**[0035]**The method according to embodiments of the invention may include shifting the second set of intermediate results by different shift factors to provide shifted results; and adding the shifted results to provide a second shifted sum.

**[0036]**The method according to embodiments of the invention may include performing a modulo operation on the second shifted sum to provide the second Chien search result.

**[0037]**The method according to embodiments of the invention may include evaluating, by a third hardware circuit, the error locator polynomial for a third element of the finite field to provide a third Chien search result in response to a second set of intermediate results that is generated by the second hardware circuit; wherein the first hardware circuit is substantially larger than the third hardware circuit; and wherein the third element differs from the second element and from the first element.

**[0038]**The method according to embodiments of the invention may include evaluating the error locator polynomial for different elements of the finite field; wherein each evaluation comprises applying a modulo operation only at a last stage of the evaluating.

**[0039]**The method according to embodiments of the invention may include masking bits representative of preliminary results obtained during an evaluation of the error location polynomial; and summing unmasked bits representative of the preliminary results to provide the first set of intermediate results.

**[0040]**The method according to embodiments of the invention may include recovering errors in response to Chien search results.

**[0041]**The method according to embodiments of the invention may include retrieving data stored in a flash memory and performing Reed-Solomon decoding.

**[0042]**The method according to embodiments of the invention may comprising retrieving data stored in a flash memory and performing BCH decoding

**BRIEF DESCRIPTION OF THE DRAWINGS**

**[0043]**Certain embodiments of the present invention are illustrated in the following drawings:

**[0044]**FIG. 1 is a functional block diagram illustration of an "in series" prior art circuit;

**[0045]**FIG. 2A and FIG. 2A are functional block diagram illustrations of "in parallel" prior art circuits;

**[0046]**FIG. 3 illustrates area consumed by prior art Galois multipliers;

**[0047]**FIG. 4 is a simplified functional block diagram of a system using a compact Chien search, the system being constructed and operative in accordance with certain embodiments of the present invention;

**[0048]**FIG. 5 is a simplified functional block diagram of a decoder of FIG. 4, which uses a compact Chien search, which is constructed and operative in accordance with certain embodiments of the present invention;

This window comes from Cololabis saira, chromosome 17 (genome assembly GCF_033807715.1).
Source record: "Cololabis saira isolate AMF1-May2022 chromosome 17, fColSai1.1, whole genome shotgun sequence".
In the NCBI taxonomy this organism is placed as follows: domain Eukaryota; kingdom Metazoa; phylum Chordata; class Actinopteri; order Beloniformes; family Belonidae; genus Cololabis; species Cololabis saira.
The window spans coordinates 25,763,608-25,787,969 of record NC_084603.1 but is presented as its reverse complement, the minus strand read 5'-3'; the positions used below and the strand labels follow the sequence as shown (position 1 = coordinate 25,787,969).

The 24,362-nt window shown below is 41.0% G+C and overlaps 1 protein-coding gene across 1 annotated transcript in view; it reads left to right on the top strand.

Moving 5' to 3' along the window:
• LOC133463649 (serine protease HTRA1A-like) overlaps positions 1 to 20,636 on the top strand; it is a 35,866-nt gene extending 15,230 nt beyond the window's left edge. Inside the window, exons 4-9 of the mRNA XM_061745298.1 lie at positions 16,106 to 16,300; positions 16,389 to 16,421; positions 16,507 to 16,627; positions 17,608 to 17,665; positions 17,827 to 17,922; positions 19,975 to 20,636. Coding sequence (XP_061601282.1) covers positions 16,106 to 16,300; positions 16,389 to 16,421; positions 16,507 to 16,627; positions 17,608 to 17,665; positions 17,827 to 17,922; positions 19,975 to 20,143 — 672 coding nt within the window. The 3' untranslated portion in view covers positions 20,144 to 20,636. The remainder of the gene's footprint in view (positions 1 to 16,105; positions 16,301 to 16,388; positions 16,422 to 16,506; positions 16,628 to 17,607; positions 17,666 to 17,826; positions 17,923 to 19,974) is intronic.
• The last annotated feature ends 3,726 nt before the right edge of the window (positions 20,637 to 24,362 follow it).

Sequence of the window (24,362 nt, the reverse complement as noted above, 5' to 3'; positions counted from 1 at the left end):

**[0049]**FIG. 6A is a simplified functional block diagram of flash memory apparatus that includes, e.g. in an internal microcontroller, the encoding/decoding system of FIG. 4 and particularly the decoder of FIG. 5, all operative in accordance with certain embodiments of the present invention;

**[0050]**FIG. 6B illustrates a portion of an error location polynomial and a compact Chien searcher according to an embodiment of the invention;

**[0051]**FIG. 7. is a simplified functional block diagram of a compact Chien searcher according to an embodiment of the invention;

**[0052]**FIG. 8. is a simplified functional block diagram of hardware circuits of the compact Chien searcher of FIG. 7 according to an embodiment of the invention;

**[0053]**FIG. 9. is a simplified functional block diagram of hardware circuits of the compact Chien searcher of FIG. 7 according to an embodiment of the invention;

**[0054]**FIG. 10. is a simplified functional block diagram of hardware circuits of the compact Chien searcher of FIG. 7 according to an embodiment of the invention; and

**[0055]**FIG. 11. is a flow chart of a method for compact Chien search according to an embodiment of the invention.

**DETAILED DESCRIPTION OF THE DRAWINGS**

**[0056]**In the following detailed description, numerous specific details are set forth in order to provide a thorough understanding of the invention. However, it will be understood by those skilled in the art that the present invention may be practiced without these specific details. In other instances, well-known methods, procedures, and components have not been described in detail so as not to obscure the present invention.

**[0057]**Reference is now made to FIG. 4 which is a simplified functional block diagram of an encoding/decoding system that includes a compact Chien searcher in accordance with certain embodiments of the present invention.

**[0058]**In FIG. 4, message source 115 provides a message m(x) which it may be desired to transmit or to store, e.g. in flash memory, to Error Correction Coding (ECC) encoder 110. ECC encoder 110 may include BCH or Reed-Solomon cyclic error correction coding apparatus and is typically operative for computing and for adding, to the message m(x), redundancy bits, thereby to generate a codeword c(x) of a known codebook such as BCH or Reed-Solomon with known parameters. Channel 120, which may include any medium through which the message is conveyed from ECC encoder 110 to ECC decoder 130. Channel 120 adds errors e(x) to the codeword c(x). ECC encoder 110 can be included in a transmitter while ECC decoder 130 is included in a receiver.

**[0059]**The errors may stem from various physical processes such as thermal noise, deterioration of storage medium over time and, especially after many read/write operations, inaccuracies in the transmitter or receiver hardware. Each error occurs at a particular location within the message, which is assumed to comprise a sequence of bits or of symbols. In the former case, binary BCH code is typically used for encoding and decoding, whereas in the latter case, non-binary BCH code, or RS code is used. In the first, binary, instance, n is used in the foregoing discussion to indicate a bit of the data being read or received in which an error has occurred. In the second, non-binary, instance, n is used in the foregoing discussion to indicate a symbol of the data being read or received in which an error has occurred.